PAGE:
Since signing for Bolton Wanderers, then of the Premier League, from MLS side Houston Dynamo shortly after the turn of the New Year in January 2010, Stuart Holden has been a fan favourite amongst the Reebok crowds. Noted and feted for his ability, endeavour and fit girlfriend, he was expected to be a mainstay of the Bolton Wanderers midfield for years to come. His start at the club was impressive, and he soon became first choice, progressing to a degree where he was named by the Guardian newspaper in their team of the season by the end of his first year.
However as we all know, this story did not develop as we expected. The following season, and after he had led Bolton Wanderers to the FA Cup Semi Finals and seventh place in the Premier League, Stuart Holden was struck by a vicious challenge by Manchester United defender Jonny Evans, which left our hero with a badly gashed knee along with an anterior ligament injury which would result, it was initially feared, in a six month absence. Despite this, he was voted as the club Player of the Year, however the team suffered and eventually finished in the lower mid-table region.
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His return at Aston Villa, in September 2011 was short-lived. After a typical all-energy performance, a medical check following the game showed up a discrepancy which required immediate surgery and the initial diagnosis of six weeks' absence soon turned into six months as the Holden injury curse struck again. As we all know, without him in the heart of the midfield the club was relegated from the Premier League at the end of the season.
Since then, he has made fleeting appearances for the reserves and first team, grabbing 20 or 30 minutes here and there, however he was understandably short of fitness - a problem tackled by the club in loaning the player to fellow Championship side Sheffield Wednesday in March 2013 in order to get Holden much-needed competitive minutes. This spell has gone well, to a point - Holden playing approximately an hour in each of his four games thus far. Reviews from Wednesday supporters have been mixed, with those received including:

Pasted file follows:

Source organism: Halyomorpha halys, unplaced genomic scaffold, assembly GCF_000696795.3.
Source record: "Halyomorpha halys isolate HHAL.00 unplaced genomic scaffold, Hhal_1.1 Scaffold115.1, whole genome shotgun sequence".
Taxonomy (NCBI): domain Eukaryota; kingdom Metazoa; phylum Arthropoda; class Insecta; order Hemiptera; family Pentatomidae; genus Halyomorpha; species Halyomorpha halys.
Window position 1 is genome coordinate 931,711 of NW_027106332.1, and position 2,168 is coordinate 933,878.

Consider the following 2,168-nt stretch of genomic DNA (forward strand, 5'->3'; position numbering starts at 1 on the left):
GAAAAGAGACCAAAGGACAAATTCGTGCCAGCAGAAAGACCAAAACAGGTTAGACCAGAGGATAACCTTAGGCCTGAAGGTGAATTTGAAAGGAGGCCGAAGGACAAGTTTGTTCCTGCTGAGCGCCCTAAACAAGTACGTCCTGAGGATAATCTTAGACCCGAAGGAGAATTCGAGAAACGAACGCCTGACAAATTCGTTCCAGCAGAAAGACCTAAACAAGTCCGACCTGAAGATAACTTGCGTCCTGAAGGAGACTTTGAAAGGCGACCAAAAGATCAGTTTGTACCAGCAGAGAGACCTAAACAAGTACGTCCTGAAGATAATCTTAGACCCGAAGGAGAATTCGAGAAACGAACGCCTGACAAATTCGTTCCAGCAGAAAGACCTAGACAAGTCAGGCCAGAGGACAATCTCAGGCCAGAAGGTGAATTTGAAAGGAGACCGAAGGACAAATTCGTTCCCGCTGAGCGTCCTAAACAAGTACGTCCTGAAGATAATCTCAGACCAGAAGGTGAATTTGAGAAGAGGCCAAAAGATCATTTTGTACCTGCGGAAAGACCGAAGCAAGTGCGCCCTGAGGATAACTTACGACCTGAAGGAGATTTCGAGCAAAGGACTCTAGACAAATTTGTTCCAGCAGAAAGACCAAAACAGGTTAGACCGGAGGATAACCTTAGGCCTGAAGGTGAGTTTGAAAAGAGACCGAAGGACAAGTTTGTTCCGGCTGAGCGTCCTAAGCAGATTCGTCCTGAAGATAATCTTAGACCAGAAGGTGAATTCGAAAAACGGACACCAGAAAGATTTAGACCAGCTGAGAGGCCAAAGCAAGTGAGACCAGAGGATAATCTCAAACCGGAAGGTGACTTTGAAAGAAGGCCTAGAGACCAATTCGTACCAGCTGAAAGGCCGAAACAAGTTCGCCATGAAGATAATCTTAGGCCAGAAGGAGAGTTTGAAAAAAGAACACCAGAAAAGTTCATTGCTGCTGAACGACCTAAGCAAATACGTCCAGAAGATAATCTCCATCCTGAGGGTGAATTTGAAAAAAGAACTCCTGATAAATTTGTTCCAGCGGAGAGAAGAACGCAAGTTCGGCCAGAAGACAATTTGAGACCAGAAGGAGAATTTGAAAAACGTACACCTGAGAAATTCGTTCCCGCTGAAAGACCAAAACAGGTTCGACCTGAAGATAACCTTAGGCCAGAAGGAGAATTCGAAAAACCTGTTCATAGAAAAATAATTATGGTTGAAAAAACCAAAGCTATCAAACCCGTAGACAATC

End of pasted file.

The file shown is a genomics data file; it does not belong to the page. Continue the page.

"He's too good for us"
"I wish we had others with his ability"
"He's not the player he was"
"He's not fit enough"
All of the above might be a little predictable considering the toil and torment that his knee has been subjected to, but it begs the question: What next for Stu?
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As we all know, his contract is due to expire at the end of the current season, with Stuart Holden freely able to negotiate with others clubs. Ordinarily, and considering his achievements in the first 18 months of his career at Bolton Wanderers, you would expect agents and managers to be beating a path to his door, but following the injuries it has been considerably quieter than you might expect.
Bolton manager Dougie Freedman has been vocal in his desire to keep the American midfielder at the club:
"Stuart was offered a contract the day he went to Sheffield Wednesday and he has accepted it," Freedman said.
"It isn't done yet, he hasn't signed it, but I know what he is like and he's a good man so that was the close of that event for me.
"It has been agreed - it's just signing it, really. It would take literally two minutes.
"I said 'Stu I want you to stay, you have had a long term injury. I can't guarantee you football at the moment because of the situation we're in but I want you to sign."
This news came as great relief to Bolton supporters, as we all remember the player that Holden was. We all remember how fantastic he was and what a breath of fresh air he brought to a stale midfield under the stewardship of Owen Coyle. Therefore it would appear that it is only the paperwork remaining incomplete which is stopping Holden officially committing to Bolton Wanderers for another season at least.
As the season is now coming to a close, with just three games remaining and Bolton Wanderers finding themselves in an envious position, and with colleagues Jay Spearing and Keith Andrews being ruled out until the end of the season, has the time come to recall Stuart Holden and thrust him into the centre of the midfield? He has shown, whilst at Hillsborough, that he has the ability, but that the legs are perhaps not where they should be in terms of fitness - something that we all know is a bugbear of Bolton manager Dougie Freedman. Therefore it could be a risk to an in-form side to have an albeit talented but patently unfit (or at least not fit for 90 minutes) Holden.
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Another option, and one that this writer believes provides the most sensible option, is a loan move back to America and MLS. Once the British season is over, the MLS season continues, and therefore would provide Holden with an (and I apologise to my American friends) opportunity to play in a less-intense league, where he could spend six weeks playing regularly at a reasonable standard and most importantly come back to Bolton with a spring in his step ready to dominate once more next season.
It would provide a base fitness superior to his clubmates own, who whilst no doubt will return to league action ready to rock and roll, it would then take time to get back to full game-speed whereas Holden will have had half a dozen or more full action games under his belt.
Whatever happens to Stu, he has a place in our hearts.
Personally speaking I would send him back to America for the Summer - get him playing. We all know what he can do when 100% fit.